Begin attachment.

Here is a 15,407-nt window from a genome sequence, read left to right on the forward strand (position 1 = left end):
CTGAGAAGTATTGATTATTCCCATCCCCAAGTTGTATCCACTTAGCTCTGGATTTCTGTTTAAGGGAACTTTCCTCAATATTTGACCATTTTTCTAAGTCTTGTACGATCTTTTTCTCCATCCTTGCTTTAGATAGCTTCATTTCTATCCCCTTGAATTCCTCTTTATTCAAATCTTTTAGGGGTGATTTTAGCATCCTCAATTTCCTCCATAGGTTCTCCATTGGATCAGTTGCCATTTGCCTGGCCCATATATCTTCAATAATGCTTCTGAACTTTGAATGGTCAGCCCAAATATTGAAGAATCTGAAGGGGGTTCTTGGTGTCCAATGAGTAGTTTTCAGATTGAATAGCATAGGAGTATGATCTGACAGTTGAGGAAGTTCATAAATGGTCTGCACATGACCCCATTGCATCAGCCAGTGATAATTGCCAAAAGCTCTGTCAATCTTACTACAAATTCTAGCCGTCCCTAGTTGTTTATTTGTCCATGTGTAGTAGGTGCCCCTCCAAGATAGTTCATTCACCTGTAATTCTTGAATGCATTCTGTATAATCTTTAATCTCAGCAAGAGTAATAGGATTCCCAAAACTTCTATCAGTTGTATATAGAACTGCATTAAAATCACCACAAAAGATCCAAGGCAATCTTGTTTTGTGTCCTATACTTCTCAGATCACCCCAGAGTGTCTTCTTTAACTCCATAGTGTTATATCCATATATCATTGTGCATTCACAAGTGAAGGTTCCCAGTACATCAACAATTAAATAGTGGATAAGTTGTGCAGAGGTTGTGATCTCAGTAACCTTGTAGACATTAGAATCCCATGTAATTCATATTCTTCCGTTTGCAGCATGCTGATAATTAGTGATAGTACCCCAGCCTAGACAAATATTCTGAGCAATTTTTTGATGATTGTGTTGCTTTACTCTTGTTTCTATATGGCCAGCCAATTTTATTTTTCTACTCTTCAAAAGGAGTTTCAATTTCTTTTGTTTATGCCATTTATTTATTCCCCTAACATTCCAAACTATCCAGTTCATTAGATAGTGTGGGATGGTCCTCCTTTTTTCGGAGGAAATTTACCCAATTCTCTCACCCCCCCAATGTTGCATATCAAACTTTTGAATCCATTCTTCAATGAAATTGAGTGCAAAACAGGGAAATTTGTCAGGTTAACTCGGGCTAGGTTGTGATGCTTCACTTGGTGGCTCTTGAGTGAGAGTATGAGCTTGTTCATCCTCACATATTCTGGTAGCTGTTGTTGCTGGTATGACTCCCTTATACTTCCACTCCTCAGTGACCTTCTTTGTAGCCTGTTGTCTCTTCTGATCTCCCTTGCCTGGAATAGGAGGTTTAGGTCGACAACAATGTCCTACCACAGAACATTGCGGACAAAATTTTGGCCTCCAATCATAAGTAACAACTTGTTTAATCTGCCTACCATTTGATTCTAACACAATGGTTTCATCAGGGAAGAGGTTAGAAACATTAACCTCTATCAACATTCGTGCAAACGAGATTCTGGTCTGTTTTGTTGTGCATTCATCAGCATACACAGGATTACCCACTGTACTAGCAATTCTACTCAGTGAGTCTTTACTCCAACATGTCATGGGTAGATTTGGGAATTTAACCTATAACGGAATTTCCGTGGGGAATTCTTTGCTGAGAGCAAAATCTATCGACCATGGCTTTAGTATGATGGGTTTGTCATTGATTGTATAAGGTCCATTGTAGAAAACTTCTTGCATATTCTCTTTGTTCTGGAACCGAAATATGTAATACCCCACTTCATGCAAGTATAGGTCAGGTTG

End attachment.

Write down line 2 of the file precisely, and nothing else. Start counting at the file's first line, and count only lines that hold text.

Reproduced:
CTGAGAAGTATTGATTATTCCCATCCCCAAGTTGTATCCACTTAGCTCTGGATTTCTGTTTAAGGGAACTTTCCTCAATATTTGACCATTTTTCTAAGTCTTGTACGATCTTTTTCTCCATCCTTGCTTTAGATAGCTTCATTTCTATCCCCTTGAATTCCTCTTTATTCAAATCTTTTAGGGGTGATTTTAGCATCCTCAATTTCCTCCATAGGTTCTCCATTGGATCAGTTGCCATTTGCCTGGCCCATATATCTTCAATAATGCTTCTGAACTTTGAATGGTCAGCCCAAATATTGAAGAATCTGAAGGGGGTTCTTGGTGTCCAATGAGTAGTTTTCAGATTGAATAGCATAGGAGTATGATCTGACAGTTGAGGAAGTTCATAAATGGTCTGCACATGACCCCATTGCATCAGCCAGTGATAATTGCCAAAAGCTCTGTCAATCTTACTACAAATTCTAGCCGTCCCTAGTTGTTTATTTGTCCATGTGTAGTAGGTGCCCCTCCAAGATAGTTCATTCACCTGTAATTCTTGAATGCATTCTGTATAATCTTTAATCTCAGCAAGAGTAATAGGATTCCCAAAACTTCTATCAGTTGTATATAGAACTGCATTAAAATCACCACAAAAGATCCAAGGCAATCTTGTTTTGTGTCCTATACTTCTCAGATCACCCCAGAGTGTCTTCTTTAACTCCATAGTGTTATATCCATATATCATTGTGCATTCACAAGTGAAGGTTCCCAGTACATCAACAATTAAATAGTGGATAAGTTGTGCAGAGGTTGTGATCTCAGTAACCTTGTAGACATTAGAATCCCATGTAATTCATATTCTTCCGTTTGCAGCATGCTGATAATTAGTGATAGTACCCCAGCCTAGACAAATATTCTGAGCAATTTTTTGATGATTGTGTTGCTTTACTCTTGTTTCTATATGGCCAGCCAATTTTATTTTTCTACTCTTCAAAAGGAGTTTCAATTTCTTTTGTTTATGCCATTTATTTATTCCCCTAACATTCCAAACTATCCAGTTCATTAGATAGTGTGGGATGGTCCTCCTTTTTTCGGAGGAAATTTACCCAATTCTCTCACCCCCCCAATGTTGCATATCAAACTTTTGAATCCATTCTTCAATGAAATTGAGTGCAAAACAGGGAAATTTGTCAGGTTAACTCGGGCTAGGTTGTGATGCTTCACTTGGTGGCTCTTGAGTGAGAGTATGAGCTTGTTCATCCTCACATATTCTGGTAGCTGTTGTTGCTGGTATGACTCCCTTATACTTCCACTCCTCAGTGACCTTCTTTGTAGCCTGTTGTCTCTTCTGATCTCCCTTGCCTGGAATAGGAGGTTTAGGTCGACAACAATGTCCTACCACAGAACATTGCGGACAAAATTTTGGCCTCCAATCATAAGTAACAACTTGTTTAATCTGCCTACCATTTGATTCTAACACAATGGTTTCATCAGGGAAGAGGTTAGAAACATTAACCTCTATCAACATTCGTGCAAACGAGATTCTGGTCTGTTTTGTTGTGCATTCATCAGCATACACAGGATTACCCACTGTACTAGCAATTCTACTCAGTGAGTCTTTACTCCAACATGTCATGGGTAGATTTGGGAATTTAACCTATAACGGAATTTCCGTGGGGAATTCTTTGCTGAGAGCAAAATCTATCGACCATGGCTTTAGTATGATGGGTTTGTCATTGATTGTATAAGGTCCATTGTAGAAAACTTCTTGCATATTCTCTTTGTTCTGGAACCGAAATATGTAATACCCCACTTCATGCAAGTATAGGTCAGGTTG